Second Thoughts: Competition pool might be a stroke too far
by Jon Mendelson
Feb 01, 2013 | 5649 views | 6 6 comments | 826 826 recommendations | email to a friend | print
Thanks to a unanimous City Council vote on Jan. 22, The Surland Cos. will give the city $10 million and 16 acres of land for an aquatics center in exchange for rights to build up to 2,250 homes, as well as a significant financial break on water and sewer costs.

For those who have waited close to a decade for Tracy to build a swim center, the approval was a sweet victory.

But that success could well be tempered with bitterness, because an aquatics center that meets the stated needs of its most ardent supporters is unlikely to materialize any time soon.

The reason lies in City Council history and fiscal reality.

The council has said any aquatics center should not affect the general fund, the city account that pays for police and fire protection as well as other city services and employees.

The imperative is obvious — the general fund has run a deficit for six years, draining reserve money stored up in fatter times. The situation was deemed dire enough that voters passed a special half-cent sales tax in 2010 to shore up revenue. City employees, including public safety officers, made pay and benefit concessions to ease the burden on city coffers.

All of which makes a self-sustaining swim center a must, practically and politically.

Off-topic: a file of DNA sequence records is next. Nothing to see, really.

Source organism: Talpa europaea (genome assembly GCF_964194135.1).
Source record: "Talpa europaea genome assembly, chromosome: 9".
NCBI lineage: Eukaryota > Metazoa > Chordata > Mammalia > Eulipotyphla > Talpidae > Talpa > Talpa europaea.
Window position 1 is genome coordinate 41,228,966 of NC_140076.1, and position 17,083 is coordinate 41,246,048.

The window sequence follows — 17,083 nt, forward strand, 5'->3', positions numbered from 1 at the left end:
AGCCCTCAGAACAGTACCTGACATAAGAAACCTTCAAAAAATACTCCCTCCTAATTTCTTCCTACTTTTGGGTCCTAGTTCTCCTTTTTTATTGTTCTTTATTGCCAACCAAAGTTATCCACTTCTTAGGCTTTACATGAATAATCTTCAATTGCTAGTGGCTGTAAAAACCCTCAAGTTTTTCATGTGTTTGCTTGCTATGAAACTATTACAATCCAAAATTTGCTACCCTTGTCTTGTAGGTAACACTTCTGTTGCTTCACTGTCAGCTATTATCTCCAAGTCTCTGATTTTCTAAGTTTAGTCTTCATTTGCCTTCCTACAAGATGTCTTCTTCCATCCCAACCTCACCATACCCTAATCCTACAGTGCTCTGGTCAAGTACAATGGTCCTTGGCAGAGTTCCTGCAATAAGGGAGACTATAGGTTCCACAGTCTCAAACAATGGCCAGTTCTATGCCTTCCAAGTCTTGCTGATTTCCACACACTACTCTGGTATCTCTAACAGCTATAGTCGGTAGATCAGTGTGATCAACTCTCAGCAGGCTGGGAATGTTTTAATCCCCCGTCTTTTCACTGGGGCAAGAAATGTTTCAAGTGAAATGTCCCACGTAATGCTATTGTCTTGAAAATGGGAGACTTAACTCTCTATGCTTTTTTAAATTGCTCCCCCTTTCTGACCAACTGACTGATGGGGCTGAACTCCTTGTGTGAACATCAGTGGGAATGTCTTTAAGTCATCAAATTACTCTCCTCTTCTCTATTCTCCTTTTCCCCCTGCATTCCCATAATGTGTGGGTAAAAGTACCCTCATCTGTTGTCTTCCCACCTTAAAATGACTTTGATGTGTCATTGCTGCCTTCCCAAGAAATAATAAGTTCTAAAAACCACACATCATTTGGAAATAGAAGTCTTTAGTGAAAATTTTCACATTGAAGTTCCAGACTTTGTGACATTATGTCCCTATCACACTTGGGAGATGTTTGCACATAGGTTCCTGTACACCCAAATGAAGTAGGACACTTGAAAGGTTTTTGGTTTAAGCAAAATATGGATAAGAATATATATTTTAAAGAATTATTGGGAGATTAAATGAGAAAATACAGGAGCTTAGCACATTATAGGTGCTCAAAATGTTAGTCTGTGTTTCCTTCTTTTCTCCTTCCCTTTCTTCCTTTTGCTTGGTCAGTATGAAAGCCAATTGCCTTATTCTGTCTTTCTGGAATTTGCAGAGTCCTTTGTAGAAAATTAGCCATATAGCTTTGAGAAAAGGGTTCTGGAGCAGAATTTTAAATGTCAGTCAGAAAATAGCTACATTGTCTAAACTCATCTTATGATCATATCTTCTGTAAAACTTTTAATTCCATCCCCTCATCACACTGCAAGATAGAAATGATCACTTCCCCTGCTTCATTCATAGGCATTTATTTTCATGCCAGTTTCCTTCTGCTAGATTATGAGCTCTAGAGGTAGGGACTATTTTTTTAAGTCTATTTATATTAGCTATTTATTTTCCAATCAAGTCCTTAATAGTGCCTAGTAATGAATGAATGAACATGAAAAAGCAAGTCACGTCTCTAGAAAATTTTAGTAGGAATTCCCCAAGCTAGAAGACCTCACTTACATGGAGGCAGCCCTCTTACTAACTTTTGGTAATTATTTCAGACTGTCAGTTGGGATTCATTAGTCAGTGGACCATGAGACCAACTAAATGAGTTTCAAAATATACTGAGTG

Consultant RJM Design Group determined in 2011 that the best way to make a swim center pay for itself on the city’s $13.24 million budget is to build a play area, slides and recreation area — a liquid entertainment center.

Other phases could follow, if the money could be found.

One of the last things that would be built is a pool for athletic competition, as RJM found it was the least profitable part of the project, the proverbial drain at the bottom of the water park.

It just so happens a competition pool has been the No. 1 priority for those who’ve shown the strongest support for the Tracy-Surland developer agreement.

Every child and teen — and most adults — who spoke in favor of the swim center Jan. 22 explicitly stated they supported the developer agreement because competitive swimmers need more places to practice, more opportunities to host hometown meets, more chances to shine in the search for scholarships.

That passionate but relatively narrow constituency pressured the City Council for years until it decided to trade $8.1 million in sewer and water fees for $10 million to put toward a swim center.

It’s probably the best deal the city could have got considering the economic environment. But that doesn’t mean it’s going to lead to a competition pool.

According to RJM, that type of pool alone will cost $7.44 million, not counting annual operation costs. If that figure is accurate, it means the city’s $13 million isn’t enough to build a self-sustaining swim center that includes a competition pool.

The math suggests running a competitive pool will require more money somewhere along the line.

The best hope supporters have is for the City Council to ditch the existing swim center plan, build a competition pool and spend the money to run it, even though the general fund is supposedly off the table.

It’s possible, if only the competition pool is built, that the city could put leftover construction funds into a savings account and use it to pay for a few years of maintenance before another funding source is identified.

Alternatively, the city could seek a private operator that would likely charge market-rate use fees, charge market-rate fees on its own, partner with swim teams as it’s done with youth sports clubs at Legacy Fields, or decide that it’s enough of a citywide priority to commit general fund money after all. (Good luck selling employee unions on that one.)